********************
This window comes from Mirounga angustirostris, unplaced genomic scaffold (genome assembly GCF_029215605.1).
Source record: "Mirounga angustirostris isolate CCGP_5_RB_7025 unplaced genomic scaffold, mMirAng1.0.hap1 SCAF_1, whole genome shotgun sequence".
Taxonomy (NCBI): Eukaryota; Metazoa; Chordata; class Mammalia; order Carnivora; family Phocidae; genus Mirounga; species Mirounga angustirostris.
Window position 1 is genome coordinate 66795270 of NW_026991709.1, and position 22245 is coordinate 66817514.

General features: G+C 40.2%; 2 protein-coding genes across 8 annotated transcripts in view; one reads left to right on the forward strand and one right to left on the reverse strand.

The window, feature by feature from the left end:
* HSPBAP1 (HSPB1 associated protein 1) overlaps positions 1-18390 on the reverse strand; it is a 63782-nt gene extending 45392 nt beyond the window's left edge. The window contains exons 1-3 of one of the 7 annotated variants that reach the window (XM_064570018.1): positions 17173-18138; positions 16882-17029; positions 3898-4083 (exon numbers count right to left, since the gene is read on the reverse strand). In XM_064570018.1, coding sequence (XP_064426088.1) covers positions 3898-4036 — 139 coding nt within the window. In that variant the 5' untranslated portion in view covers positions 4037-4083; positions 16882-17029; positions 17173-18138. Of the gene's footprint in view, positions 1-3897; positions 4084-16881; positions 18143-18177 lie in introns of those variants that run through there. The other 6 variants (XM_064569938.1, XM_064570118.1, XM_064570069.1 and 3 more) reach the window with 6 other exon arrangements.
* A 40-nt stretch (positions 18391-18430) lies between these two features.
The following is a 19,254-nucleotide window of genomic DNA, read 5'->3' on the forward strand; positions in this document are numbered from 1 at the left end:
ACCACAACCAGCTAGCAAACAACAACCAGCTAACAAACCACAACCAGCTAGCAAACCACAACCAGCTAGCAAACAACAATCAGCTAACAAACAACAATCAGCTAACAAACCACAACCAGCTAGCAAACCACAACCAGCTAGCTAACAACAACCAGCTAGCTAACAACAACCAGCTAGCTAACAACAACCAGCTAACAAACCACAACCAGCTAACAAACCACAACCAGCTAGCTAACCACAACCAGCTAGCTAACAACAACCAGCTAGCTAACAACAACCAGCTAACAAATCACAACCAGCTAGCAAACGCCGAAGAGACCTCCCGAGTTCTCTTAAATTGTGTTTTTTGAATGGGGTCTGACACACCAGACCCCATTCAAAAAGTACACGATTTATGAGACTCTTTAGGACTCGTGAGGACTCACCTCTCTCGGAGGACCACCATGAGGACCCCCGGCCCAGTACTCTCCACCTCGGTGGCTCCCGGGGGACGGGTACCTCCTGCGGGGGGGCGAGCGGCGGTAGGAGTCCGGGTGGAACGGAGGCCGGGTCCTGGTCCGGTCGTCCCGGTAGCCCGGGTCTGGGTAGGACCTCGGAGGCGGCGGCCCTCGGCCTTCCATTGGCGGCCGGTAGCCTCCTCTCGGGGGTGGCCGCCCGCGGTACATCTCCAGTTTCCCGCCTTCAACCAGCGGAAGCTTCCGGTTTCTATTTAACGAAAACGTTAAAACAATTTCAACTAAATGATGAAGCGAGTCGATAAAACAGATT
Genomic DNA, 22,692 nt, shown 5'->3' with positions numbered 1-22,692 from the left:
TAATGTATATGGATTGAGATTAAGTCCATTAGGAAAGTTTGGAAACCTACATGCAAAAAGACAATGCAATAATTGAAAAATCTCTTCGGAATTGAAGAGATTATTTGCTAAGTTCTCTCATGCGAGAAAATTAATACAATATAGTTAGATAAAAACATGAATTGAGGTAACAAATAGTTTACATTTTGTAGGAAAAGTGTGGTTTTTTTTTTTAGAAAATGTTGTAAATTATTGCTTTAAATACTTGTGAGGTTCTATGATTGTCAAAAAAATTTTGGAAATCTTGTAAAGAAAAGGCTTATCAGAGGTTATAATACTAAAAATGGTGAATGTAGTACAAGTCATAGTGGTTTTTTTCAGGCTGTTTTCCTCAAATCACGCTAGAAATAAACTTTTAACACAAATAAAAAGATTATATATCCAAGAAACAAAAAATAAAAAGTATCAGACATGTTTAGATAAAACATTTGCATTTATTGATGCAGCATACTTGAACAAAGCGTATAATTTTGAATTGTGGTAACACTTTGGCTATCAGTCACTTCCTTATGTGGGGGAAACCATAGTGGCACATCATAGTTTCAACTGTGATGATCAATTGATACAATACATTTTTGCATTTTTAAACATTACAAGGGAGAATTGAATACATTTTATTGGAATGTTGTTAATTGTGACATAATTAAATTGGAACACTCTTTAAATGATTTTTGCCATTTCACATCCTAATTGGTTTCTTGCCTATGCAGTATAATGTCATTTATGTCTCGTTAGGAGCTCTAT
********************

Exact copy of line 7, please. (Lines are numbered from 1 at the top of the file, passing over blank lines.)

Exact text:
* HSPBAP1 (HSPB1 associated protein 1) overlaps positions 1-18390 on the reverse strand; it is a 63782-nt gene extending 45392 nt beyond the window's left edge. The window contains exons 1-3 of one of the 7 annotated variants that reach the window (XM_064570018.1): positions 17173-18138; positions 16882-17029; positions 3898-4083 (exon numbers count right to left, since the gene is read on the reverse strand). In XM_064570018.1, coding sequence (XP_064426088.1) covers positions 3898-4036 — 139 coding nt within the window. In that variant the 5' untranslated portion in view covers positions 4037-4083; positions 16882-17029; positions 17173-18138. Of the gene's footprint in view, positions 1-3897; positions 4084-16881; positions 18143-18177 lie in introns of those variants that run through there. The other 6 variants (XM_064569938.1, XM_064570118.1, XM_064570069.1 and 3 more) reach the window with 6 other exon arrangements.